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Oh, the things I never thought I'd complain about, such as squirrels and peanut shells, yet here we are.

To the person (or people) in New Bedford who are feeding peanuts to the squirrels, please, for the love of everything holy, I'm begging you to stop.

It seems as though I'm picking up shells on the daily that have congregated on my back and front porch and all throughout my garden. I suppose the shells by the veggie patch aren't the worst thing in the world, as they can break down into compost, but I can't ask the squirrels to redirect their shell casings to a certain area. I'm far from being an animal whisperer.

Gazelle/Townsquare Media
Gazelle/Townsquare Media

I moved back to New Bedford back in May and even on the very first day, as I was cleaning the back yard, I noticed peanut shells and thought it was very odd. Perhaps the neighbors are tossing the shells over the fence, I thought to myself, but soon learned that the accusation was false.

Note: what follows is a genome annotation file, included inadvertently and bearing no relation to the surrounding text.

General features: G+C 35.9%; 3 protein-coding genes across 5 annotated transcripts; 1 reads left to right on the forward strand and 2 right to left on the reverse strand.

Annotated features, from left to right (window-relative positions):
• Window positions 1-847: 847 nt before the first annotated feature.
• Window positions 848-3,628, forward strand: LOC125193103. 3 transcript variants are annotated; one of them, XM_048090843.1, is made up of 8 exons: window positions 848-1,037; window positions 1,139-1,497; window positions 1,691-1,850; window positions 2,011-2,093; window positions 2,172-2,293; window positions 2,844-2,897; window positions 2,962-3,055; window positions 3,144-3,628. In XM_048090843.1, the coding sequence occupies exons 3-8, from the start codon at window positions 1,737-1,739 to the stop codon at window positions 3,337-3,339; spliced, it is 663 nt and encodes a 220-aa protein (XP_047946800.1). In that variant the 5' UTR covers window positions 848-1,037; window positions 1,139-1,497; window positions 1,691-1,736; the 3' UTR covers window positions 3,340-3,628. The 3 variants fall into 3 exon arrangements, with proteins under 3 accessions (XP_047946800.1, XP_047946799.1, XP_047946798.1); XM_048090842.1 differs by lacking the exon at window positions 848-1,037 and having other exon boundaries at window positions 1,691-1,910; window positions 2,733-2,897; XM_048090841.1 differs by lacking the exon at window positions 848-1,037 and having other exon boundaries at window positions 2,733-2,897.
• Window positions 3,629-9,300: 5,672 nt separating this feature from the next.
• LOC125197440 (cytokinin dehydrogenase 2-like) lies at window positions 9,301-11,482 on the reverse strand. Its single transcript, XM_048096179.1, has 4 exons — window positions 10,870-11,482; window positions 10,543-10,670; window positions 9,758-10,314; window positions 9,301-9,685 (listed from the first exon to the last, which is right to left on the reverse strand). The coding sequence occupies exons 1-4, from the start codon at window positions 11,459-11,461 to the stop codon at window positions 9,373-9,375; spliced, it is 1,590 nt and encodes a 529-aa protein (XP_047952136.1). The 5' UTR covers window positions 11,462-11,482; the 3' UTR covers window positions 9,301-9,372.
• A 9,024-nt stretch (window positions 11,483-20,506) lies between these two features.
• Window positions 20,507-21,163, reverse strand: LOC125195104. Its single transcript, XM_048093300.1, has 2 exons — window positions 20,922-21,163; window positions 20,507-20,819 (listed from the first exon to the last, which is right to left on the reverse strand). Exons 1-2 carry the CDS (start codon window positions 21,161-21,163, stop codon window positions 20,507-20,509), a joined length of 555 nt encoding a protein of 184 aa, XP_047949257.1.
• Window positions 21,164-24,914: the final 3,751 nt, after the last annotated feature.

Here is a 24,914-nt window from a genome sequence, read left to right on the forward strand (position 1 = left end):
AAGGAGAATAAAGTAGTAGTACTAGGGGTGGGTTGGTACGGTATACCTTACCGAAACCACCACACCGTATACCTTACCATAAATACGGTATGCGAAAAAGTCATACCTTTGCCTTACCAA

There's one squirrel, in particular – we named him "Charles" – who spends most of his day teasing the dog and leaving a mess on the property. He's a cute little fella, but he's a pain in the butt. He's very easy to point out, since he's the fattest in the neighborhood (that I've noticed) and has a love for peanuts.

I've asked around, but no one has confessed to feeding the wildlife. Therefore, wherever the source of the peanuts is coming from, this squirrel is clearly hoarding it and spending its leisurely dinner time on my porch.

That's just my luck.

I really hate to be the negative Nancy in this situation. I'm happy that the squirrels are eating well – after all, I'm not evil. It's just getting a bit out of control with the daily littering of shells. I swear, I'd like to do a side-by-side comparison of my porch and the floor of a Texas Roadhouse.

So if you're reading this and you're feeding them peanuts, please stop. They're great scavengers, so they'll be fine eating and finding something else that leaves less of a mess.

Sorry, not sorry.

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